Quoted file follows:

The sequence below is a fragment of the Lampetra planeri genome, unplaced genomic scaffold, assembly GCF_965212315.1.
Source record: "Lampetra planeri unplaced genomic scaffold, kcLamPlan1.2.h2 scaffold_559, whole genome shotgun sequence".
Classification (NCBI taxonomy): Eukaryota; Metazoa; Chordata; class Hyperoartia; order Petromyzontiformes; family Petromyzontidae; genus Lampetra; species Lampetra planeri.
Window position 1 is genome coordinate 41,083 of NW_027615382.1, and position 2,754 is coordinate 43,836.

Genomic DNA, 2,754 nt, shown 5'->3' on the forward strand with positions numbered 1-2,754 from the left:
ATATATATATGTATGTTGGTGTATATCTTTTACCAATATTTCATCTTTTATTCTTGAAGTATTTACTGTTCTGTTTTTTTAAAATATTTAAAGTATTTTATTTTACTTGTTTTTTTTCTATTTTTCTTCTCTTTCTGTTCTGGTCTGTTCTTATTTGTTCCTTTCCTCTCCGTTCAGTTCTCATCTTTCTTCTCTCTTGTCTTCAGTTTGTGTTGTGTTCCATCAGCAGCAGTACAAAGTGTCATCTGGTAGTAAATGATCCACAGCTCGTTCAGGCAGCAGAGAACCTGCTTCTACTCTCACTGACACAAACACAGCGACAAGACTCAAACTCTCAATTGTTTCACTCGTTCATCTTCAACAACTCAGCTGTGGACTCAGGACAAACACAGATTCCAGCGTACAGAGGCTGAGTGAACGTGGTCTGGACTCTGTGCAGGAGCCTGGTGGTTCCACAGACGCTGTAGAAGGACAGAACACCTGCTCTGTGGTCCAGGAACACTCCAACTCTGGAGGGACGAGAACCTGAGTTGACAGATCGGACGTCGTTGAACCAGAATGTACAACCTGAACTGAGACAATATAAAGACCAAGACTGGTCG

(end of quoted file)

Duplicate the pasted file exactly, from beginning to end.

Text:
The sequence below is a fragment of the Lampetra planeri genome, unplaced genomic scaffold, assembly GCF_965212315.1.
Source record: "Lampetra planeri unplaced genomic scaffold, kcLamPlan1.2.h2 scaffold_559, whole genome shotgun sequence".
Classification (NCBI taxonomy): Eukaryota; Metazoa; Chordata; class Hyperoartia; order Petromyzontiformes; family Petromyzontidae; genus Lampetra; species Lampetra planeri.
Window position 1 is genome coordinate 41,083 of NW_027615382.1, and position 2,754 is coordinate 43,836.

Genomic DNA, 2,754 nt, shown 5'->3' on the forward strand with positions numbered 1-2,754 from the left:
ATATATATATGTATGTTGGTGTATATCTTTTACCAATATTTCATCTTTTATTCTTGAAGTATTTACTGTTCTGTTTTTTTAAAATATTTAAAGTATTTTATTTTACTTGTTTTTTTTCTATTTTTCTTCTCTTTCTGTTCTGGTCTGTTCTTATTTGTTCCTTTCCTCTCCGTTCAGTTCTCATCTTTCTTCTCTCTTGTCTTCAGTTTGTGTTGTGTTCCATCAGCAGCAGTACAAAGTGTCATCTGGTAGTAAATGATCCACAGCTCGTTCAGGCAGCAGAGAACCTGCTTCTACTCTCACTGACACAAACACAGCGACAAGACTCAAACTCTCAATTGTTTCACTCGTTCATCTTCAACAACTCAGCTGTGGACTCAGGACAAACACAGATTCCAGCGTACAGAGGCTGAGTGAACGTGGTCTGGACTCTGTGCAGGAGCCTGGTGGTTCCACAGACGCTGTAGAAGGACAGAACACCTGCTCTGTGGTCCAGGAACACTCCAACTCTGGAGGGACGAGAACCTGAGTTGACAGATCGGACGTCGTTGAACCAGAATGTACAACCTGAACTGAGACAATATAAAGACCAAGACTGGTCG